I seem to have wonderful luck when it comes to being seated anywhere for the first time;  as when we were offered the high stools by the window with great lighting I leaped up into them with childish delight. The menu is simple, but all the better for it; Jonathan says that the phrase ‘simple but effective’ is overused, but I can confidently say it hits the mark when used in Scran terms. Not considering the fact that their specials board reigns supreme in the foodie world (in my opinion at least).

scran glasgow menu

Sadly however, their special was all sold out by the time we arrived around 11am, so I didn’t even ask what it had been for fear of regretful FOMO. Featured on their specials menu in recent months has been dishes such as: Arran Eggs Special (Arran black pudding, haggis and mustard on sourdough topped with poached eggs, hollandaise and finished off with a side of clapshot and bacon crumb); Crab & Avocado Special (crab and avocado on toasted sourdough with lemon, chilli, courgettes, poached eggs and hollandaise); Roast Beef Special (roast beef, potatoes, cauli flower cheese and spinach with poached eggs) and Smoked Ham Special (smoked ham, duck eggs, sweet potato mash, pineapple fritters and sriracha).

scran glasgow

We ordered the Poached Eggs Stornoway, Crushed Avocado on Toast, Crispy Halloumi Scran Fries and a side of potato scone for Simone with a coffee each (oat milk for Simone and you other non-diary drinkers out there)! Unbeknownst to us, the cafe had a power cut for a short duration whilst we were in, hence why our breakfast took a little longer than expected to arrive. However, due to my long-winded catch up with Simone over coffee, we hadn’t really noticed too much. The waitress came over and offered us another coffee on the house, due to the wait, which we thoroughly appreciated and was very well received (good customer service!)

scran glasgow eggs stornoway

When the food arrived, we dug in with fervour (momentarily appreciating the food through the lens of my Nikon like all typical foodies do). The bacon crumb on the Poached Eggs Stornoway offered a splash of contrast to the hollandaise yellow, the avocado was nicely seasoned atop it’s toasted sourdough and the potato scones the perfect combination of soft and crisp.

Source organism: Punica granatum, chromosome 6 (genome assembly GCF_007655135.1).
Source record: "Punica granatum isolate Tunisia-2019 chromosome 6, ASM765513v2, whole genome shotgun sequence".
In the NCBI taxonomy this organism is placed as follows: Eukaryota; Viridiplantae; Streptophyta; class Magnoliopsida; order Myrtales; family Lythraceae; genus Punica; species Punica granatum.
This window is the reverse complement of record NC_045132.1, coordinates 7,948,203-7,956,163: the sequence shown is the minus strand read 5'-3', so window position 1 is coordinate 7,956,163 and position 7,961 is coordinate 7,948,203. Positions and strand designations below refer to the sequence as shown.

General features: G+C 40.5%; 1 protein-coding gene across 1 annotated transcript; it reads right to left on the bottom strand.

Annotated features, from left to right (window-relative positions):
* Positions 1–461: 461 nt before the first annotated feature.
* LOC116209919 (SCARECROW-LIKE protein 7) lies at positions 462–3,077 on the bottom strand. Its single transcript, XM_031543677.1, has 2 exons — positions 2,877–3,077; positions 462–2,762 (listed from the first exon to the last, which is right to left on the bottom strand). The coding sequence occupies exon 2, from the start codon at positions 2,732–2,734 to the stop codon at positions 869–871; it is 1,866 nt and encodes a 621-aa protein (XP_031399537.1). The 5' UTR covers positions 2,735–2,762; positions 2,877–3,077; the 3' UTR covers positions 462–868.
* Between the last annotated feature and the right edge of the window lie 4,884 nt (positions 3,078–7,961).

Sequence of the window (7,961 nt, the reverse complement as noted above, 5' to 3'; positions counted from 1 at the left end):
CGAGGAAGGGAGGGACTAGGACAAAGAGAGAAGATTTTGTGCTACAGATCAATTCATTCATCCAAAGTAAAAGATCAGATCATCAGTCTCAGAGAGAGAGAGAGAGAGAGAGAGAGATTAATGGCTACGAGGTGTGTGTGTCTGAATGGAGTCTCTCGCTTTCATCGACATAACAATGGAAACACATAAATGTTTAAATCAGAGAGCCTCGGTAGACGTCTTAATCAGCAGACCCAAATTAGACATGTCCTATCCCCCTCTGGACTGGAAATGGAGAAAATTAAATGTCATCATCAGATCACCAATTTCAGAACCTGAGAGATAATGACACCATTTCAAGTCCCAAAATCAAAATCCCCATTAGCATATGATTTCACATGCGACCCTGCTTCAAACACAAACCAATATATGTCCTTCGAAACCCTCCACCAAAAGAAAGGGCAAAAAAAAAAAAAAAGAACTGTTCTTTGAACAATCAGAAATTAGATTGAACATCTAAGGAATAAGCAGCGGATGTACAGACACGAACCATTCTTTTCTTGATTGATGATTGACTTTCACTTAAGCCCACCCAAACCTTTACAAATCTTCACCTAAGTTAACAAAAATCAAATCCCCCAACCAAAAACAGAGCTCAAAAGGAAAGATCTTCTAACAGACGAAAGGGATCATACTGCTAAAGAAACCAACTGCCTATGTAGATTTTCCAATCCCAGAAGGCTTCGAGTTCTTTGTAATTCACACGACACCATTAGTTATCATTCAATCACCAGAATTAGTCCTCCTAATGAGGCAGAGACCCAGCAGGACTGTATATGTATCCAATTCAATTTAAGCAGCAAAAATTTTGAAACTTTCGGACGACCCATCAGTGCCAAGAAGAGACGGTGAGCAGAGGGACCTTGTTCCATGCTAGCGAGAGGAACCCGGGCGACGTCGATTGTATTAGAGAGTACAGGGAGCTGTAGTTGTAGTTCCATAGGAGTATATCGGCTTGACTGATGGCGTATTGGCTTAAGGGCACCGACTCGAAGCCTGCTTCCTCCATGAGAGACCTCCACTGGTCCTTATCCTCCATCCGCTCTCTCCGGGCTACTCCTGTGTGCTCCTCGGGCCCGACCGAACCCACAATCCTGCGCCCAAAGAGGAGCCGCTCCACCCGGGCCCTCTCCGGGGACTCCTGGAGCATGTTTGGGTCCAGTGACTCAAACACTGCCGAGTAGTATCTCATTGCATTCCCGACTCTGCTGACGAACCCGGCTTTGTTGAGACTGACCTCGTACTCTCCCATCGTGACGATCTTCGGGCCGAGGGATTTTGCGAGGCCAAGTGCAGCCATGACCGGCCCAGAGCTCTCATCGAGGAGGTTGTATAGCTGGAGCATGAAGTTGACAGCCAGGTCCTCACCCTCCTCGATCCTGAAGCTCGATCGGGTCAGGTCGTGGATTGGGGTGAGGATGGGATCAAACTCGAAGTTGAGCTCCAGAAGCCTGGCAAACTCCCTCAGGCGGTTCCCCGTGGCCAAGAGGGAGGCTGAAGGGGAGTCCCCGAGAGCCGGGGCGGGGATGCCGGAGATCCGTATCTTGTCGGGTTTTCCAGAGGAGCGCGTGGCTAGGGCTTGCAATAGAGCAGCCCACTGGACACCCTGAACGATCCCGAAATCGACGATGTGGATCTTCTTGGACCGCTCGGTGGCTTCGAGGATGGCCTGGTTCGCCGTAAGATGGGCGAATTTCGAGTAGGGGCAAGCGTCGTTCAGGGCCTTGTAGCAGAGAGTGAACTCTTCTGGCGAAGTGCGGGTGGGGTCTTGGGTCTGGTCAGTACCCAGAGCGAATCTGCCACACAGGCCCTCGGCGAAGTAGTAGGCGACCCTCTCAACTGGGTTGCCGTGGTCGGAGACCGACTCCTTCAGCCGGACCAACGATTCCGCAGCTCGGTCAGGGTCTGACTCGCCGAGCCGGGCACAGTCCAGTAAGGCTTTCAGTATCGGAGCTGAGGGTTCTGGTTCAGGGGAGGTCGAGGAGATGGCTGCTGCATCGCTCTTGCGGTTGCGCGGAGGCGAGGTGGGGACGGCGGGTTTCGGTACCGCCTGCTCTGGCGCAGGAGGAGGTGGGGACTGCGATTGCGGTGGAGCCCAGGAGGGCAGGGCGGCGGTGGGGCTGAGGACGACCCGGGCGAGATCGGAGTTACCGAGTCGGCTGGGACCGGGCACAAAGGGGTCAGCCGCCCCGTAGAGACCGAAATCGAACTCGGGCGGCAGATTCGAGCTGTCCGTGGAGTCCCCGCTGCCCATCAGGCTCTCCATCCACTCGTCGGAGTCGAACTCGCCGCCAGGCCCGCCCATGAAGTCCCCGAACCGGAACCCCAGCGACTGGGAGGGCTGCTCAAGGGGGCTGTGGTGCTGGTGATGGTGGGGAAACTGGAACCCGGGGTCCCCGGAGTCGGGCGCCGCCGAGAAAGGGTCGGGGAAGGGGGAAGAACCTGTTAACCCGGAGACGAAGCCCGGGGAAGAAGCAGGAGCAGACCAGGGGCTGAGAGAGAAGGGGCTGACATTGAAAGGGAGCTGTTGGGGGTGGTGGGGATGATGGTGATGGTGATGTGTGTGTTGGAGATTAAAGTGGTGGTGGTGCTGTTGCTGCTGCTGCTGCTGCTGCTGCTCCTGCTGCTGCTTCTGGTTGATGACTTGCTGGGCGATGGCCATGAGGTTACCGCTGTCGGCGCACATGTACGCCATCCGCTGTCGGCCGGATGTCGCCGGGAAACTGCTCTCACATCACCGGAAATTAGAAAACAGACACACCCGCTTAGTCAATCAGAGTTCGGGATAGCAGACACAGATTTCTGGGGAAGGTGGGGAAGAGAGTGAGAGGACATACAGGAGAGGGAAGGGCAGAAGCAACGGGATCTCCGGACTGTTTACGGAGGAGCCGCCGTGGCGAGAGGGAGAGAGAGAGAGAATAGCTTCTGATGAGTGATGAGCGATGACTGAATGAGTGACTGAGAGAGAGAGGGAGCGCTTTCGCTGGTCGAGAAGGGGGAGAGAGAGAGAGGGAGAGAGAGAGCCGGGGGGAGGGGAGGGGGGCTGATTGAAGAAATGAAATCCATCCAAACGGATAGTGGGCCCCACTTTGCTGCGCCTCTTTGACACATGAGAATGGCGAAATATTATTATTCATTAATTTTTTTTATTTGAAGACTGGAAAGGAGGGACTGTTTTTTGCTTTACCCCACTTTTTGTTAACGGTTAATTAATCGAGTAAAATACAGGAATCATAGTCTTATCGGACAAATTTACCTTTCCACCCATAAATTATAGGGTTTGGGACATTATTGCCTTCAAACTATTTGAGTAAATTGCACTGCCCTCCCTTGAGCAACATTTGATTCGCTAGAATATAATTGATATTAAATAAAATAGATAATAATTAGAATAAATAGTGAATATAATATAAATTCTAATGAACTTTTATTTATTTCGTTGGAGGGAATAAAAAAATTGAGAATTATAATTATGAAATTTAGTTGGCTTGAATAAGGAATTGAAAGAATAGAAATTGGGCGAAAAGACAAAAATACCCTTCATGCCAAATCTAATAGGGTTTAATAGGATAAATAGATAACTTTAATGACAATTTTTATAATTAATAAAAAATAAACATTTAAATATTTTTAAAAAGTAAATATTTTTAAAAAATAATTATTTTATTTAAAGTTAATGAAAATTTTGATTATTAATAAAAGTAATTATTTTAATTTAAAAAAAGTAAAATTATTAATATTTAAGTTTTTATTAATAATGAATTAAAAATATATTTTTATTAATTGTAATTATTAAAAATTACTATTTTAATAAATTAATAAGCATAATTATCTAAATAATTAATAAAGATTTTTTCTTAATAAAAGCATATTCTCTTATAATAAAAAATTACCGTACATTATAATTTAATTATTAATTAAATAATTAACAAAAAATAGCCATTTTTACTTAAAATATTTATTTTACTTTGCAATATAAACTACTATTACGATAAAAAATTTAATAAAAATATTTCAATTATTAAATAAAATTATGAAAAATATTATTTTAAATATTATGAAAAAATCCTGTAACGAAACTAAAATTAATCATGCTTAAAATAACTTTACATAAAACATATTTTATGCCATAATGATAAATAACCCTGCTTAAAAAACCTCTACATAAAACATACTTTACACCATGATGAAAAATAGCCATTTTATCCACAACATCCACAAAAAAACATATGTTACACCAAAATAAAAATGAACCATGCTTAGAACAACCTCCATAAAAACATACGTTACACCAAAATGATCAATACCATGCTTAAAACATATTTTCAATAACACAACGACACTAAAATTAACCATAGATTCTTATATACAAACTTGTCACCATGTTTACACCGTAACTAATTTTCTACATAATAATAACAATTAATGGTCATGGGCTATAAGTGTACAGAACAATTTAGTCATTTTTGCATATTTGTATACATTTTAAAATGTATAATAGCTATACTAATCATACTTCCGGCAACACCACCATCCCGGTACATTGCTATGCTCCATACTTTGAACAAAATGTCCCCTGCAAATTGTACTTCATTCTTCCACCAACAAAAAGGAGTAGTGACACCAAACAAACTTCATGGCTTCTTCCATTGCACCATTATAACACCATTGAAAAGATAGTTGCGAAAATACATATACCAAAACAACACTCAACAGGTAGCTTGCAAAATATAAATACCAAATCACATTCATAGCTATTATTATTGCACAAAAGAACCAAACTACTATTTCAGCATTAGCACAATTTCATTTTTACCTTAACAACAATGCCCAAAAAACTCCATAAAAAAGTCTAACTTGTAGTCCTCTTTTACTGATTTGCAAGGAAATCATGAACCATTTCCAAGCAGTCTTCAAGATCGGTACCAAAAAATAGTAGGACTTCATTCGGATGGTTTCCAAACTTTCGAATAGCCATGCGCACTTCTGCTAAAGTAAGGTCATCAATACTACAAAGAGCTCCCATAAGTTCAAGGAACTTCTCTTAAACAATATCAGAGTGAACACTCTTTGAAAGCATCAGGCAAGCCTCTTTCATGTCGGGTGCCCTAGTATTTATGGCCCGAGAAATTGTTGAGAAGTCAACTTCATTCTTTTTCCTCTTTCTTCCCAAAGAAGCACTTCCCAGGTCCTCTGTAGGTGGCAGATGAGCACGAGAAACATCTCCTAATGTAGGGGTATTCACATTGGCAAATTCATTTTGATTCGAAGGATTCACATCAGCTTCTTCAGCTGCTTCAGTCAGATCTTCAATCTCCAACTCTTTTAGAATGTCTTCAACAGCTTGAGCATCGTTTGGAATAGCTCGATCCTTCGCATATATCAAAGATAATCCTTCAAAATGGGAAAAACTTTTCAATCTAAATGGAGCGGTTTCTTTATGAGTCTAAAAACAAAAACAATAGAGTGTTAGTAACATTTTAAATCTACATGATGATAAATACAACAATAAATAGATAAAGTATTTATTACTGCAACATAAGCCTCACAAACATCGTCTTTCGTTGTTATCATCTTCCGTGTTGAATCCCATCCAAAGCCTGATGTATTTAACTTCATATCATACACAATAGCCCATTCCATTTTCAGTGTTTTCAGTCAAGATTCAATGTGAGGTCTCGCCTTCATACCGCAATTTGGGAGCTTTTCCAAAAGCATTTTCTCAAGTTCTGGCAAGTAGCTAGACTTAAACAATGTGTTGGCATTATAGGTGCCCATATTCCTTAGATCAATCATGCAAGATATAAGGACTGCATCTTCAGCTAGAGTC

scran glasgow6.jpg

What (pleasantly) surprised me, most of all, were the Scran Fries with halloumi, spicy sauce and crispy onions loaded on top of a bowl of hot fries – absolutely delicious ! Chris (@glasgochris – the Head Chef) was generous with his toppings; meaning that even when we reached the bottom of the bowl there was still chunks of halloumi dripping in sauce and onions to scoop up alongside your fries.

scran glasgow fries

We spent a good two hours just sitting at the window, watching the world go by and enjoying our ‘good cheap scran’ as that’s the very essence of what it was. The total bill came in at under £20, which is unheard of these days for such good quality grub, and only further makes this independent cafe in the East End worth a visit.

scran glasgow5

It deserves a spot alongside its Southside sisters of mentionable top brunch spots to visit in Glasgow, if only to ensure us over here on the East-side (with other spots such as Tibo, Coia’s, Pizza East etc.) demonstrate that we know what we’re talking about when it comes to good food too ! So from an East End gal to an East End cafe – keep doing what you’re doing! And you’ll inevitably need to move to a bigger space to accommodate the flocking foodies looking for something new on their palate !

glasgow scran menu food

Lx

 

Worth Travelling To: Restaurants That Bloggers Would Plan A Day Around #foodiedaytrip

Looking for somewhere to go on a day trip ? The feature blog will provide you with places to go, places to eat and things to do in Crieff, Blair Atholl, St Andrews, Gleneagles, Bothwell, Hamilton

I sometimes find myself at a loose end at the weekend and craving some adventure outwith the confines of our glorious Glasgow. When this happens, I find myself wondering where to go and what to do; meaning you can spend a few hours deliberating, which eats into your day… and you inevitably decide not to bother going anywhere after all. This blog idea was born to provide inspiration on these days – you can look at the options we’ve all pulled together below, obviously centered around food, to remove those wasted hours of brainstorming. We’re taking the hassle out of your weekend… so what are you waiting for?! Go explore!

explore scotland travel laurenscravings food things to do

I reached out to some of my fellow bloggers for this post, as I knew there would be a few hidden gems out there that I hadn’t heard of before. So I’ve tagged their Instagram pages, the restaurant’s Instagram page (if they have one), with some other hopefully useful information: a brief overview of the location, others things to do and see (make a day of it!) and some other restaurants nearby that I’ve either been to or heard of that may be worth checking out too.

I’ve included travel time both from Glasgow and Edinburgh, in the hopes that that makes some of your decisions easier. I have plenty of suggestions for further afield as well, but for the purposes of this blog I’ve kept it within a 1.5 – 2 hour max. travel time, simply because I wanted to provide options for somewhere you can visit in a day.

where to go

I’ve already written a blog on my suggestion (’cause I’m self-confessed Gleneagles No. 1 fan), so I’ll mention that first and then launch into the others…


Gleneagles